Less than seven years before before ChatGPT emerged as the fastest-growing app ever, Nvidia chief executive Jensen Huang gave one of the first public demonstrations of the technology that would come to be known as generative artificial intelligence.
It was April 2016, and as Huang showed off Nvidia’s program, which could create realistic images in the style of Romantic-era oil paintings from a simple text prompt, he sought to share the credit.
“This is from Yann LeCun’s laboratory,” Huang said, mentioning the pioneering New York University AI researcher who also worked for Facebook (now Meta). “They’ve made incredible progress and the results are actually quite surprising.” The keynote was the annual debut of new products from Nvidia, the giant chipmaker that recently hit $1 trillion in market value, thanks to the AI boom.
But back in Boston’s Leather District, in a startup office above the wine bar Les Zygomates, a group of former students from Needham’s Olin College of Engineering watching the event online were stunned. The “incredible progress” had been made not by LeCun’s lab, but by two members of the students’ startup, called Indico. Alec Radford and Luke Metz were the primary authors of the research on teaching a computer to create original work by learning from a large collection of prior works. A member of LeCun’s team, Soumith Chintala, had acted as a mentor in getting the work published.
The oversight stung — a reminder to Indico’s young staff that while the Boston area was once the cradle of AI research, it had lost the lead, surpassed by tech giants on the West Coast and academic labs in other parts of the country.
“It just gutted us,” said Slater Victoroff, cofounder of Indico and Radford’s close friend from Olin. “The idea that Boston could produce anything of value in the space was so unbelievable that people could not accept it.”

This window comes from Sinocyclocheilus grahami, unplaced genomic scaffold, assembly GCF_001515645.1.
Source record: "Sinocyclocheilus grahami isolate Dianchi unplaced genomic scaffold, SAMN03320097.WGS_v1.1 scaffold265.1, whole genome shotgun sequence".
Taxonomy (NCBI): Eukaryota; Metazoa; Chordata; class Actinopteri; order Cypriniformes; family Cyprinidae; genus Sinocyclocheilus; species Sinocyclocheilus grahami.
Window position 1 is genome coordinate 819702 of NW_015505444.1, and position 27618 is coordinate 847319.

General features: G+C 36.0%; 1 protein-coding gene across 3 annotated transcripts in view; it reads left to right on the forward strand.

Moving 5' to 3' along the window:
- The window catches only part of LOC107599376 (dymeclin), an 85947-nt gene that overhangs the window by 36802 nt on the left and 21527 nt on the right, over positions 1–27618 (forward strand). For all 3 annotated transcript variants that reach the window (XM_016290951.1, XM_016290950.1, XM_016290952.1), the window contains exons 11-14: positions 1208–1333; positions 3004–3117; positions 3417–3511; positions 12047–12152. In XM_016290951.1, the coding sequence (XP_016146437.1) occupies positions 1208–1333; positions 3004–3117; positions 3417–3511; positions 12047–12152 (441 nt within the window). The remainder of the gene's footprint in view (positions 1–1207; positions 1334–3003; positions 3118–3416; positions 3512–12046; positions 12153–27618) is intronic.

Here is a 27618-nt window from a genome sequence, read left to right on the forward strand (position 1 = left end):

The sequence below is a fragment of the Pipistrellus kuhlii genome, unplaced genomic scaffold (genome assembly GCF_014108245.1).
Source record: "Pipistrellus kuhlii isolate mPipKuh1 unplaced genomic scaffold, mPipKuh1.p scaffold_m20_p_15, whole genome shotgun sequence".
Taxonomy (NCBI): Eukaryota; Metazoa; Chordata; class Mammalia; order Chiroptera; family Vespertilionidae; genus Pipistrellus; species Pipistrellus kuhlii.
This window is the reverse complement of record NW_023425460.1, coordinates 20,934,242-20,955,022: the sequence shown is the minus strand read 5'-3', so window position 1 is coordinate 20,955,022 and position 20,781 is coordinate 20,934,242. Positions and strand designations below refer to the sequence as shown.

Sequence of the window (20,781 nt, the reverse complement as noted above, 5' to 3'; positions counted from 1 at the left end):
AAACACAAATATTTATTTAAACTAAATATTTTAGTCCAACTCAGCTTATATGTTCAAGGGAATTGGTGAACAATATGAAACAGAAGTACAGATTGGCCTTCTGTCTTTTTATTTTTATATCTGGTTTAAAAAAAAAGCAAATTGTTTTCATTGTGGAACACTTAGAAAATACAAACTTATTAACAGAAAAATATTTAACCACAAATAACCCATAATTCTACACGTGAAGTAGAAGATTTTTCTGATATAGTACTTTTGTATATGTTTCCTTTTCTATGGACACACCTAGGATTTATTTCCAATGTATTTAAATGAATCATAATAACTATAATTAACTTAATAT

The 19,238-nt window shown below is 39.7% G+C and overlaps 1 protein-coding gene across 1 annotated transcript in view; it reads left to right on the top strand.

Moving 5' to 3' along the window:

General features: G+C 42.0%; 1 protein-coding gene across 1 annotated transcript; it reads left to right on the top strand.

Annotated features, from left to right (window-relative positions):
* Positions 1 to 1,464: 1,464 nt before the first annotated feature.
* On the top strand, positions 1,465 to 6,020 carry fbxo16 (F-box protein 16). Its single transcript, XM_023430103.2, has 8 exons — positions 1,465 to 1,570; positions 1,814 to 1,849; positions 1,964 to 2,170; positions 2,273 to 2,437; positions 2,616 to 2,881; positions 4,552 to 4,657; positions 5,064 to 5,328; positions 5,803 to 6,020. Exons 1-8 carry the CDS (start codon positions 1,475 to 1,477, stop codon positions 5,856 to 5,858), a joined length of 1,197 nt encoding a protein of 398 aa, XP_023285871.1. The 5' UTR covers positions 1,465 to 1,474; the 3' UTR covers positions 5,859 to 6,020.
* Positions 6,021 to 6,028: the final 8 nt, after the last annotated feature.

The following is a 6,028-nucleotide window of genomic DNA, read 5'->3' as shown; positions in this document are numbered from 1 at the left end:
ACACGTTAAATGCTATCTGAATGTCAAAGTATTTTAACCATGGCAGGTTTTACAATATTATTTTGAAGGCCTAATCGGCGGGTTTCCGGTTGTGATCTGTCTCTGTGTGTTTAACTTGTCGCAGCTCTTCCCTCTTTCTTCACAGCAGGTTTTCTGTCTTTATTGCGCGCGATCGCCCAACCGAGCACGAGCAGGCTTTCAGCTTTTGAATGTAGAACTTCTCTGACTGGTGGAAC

Shortly after the demo, Radford decamped to the Bay Area to work for OpenAI, the Microsoft-backed company behind ChatGPT. At the same time, Metz moved west to work for Google, then jumped to OpenAI last year. The Nvidia slight “was a really big reason why Alec left,” Victoroff said. “Because even when you’re doing the best work in the world, you can’t stay here.”
It’s a familiar lament, and also a fact: Some of the region’s top tech minds leave and build big companies elsewhere. Today, the biggest breakthroughs in AI are happening in Silicon Valley, with groups in Toronto, Montreal, and New York also contributing. Despite New England’s legacy of inventing the very term “artificial intelligence,” institutions around Boston have not been credited with any of the major technologies fueling what could be the next trillion-dollar industry.
Radford and Metz did get their start here, emerging from tiny Olin College, which has only about 400 students and gets nowhere near the recognition of its tech peers at institutions such as Harvard and MIT.
The two did not comment for this story, despite multiple inquiries from the Globe. Nvidia declined to comment, and a Meta spokeswoman referred questions to Chintala, who currently is an engineering fellow at the company.
Chintala has tried to clear up the misunderstanding about the demo from the start. “The technology DCGAN was largely developed by Indico, with me helping as an advisor in the process,” he said in an e-mail to the Globe. DCGAN, short for “deep convolutional generative adversarial networks,” refers to the AI model Radford and Metz developed that can train a program on a body of unlabeled data and create original works.
Graham Brooks, a partner at Boston VC firm .406 Ventures that backed Indico, has a different explanation for why Radford went west. And it has to do with money and resources.
Radford’s research — along with that of others in the field — required building ever more complicated AI models that needed to be trained on millions and even billions of documents, Brooks said. (OpenAI’s GPT-2 model was trained on 8 million Web pages and GPT-3 on more than 400 billion words.) That required the kind of computing power and resources only available to the West Coast tech giants.
“The path he was heading down was one that was going to require billions of dollars to pay for training and core research,” Brooks said.